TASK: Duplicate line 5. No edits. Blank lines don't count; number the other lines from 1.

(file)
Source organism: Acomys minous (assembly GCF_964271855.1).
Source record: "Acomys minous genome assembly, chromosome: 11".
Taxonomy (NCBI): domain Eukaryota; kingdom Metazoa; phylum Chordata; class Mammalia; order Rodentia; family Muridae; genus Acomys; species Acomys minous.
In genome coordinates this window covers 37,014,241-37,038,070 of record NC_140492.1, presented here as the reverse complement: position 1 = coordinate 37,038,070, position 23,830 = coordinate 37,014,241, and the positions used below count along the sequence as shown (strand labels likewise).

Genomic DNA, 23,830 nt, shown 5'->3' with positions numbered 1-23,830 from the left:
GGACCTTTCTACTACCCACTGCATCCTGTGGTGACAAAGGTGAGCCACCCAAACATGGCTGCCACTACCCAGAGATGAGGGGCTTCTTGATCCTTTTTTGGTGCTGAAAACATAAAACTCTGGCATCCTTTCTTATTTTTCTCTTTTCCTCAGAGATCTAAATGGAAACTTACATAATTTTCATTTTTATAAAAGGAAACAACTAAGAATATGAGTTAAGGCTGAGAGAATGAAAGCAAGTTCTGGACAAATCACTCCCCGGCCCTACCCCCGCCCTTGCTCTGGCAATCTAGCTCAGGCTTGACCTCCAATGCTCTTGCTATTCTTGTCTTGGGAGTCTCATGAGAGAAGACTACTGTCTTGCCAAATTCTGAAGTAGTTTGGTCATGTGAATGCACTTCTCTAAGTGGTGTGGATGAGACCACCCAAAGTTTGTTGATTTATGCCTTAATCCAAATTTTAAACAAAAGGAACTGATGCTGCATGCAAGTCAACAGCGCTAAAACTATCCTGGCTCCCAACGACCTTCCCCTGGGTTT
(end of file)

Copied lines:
Genomic DNA, 23,830 nt, shown 5'->3' with positions numbered 1-23,830 from the left: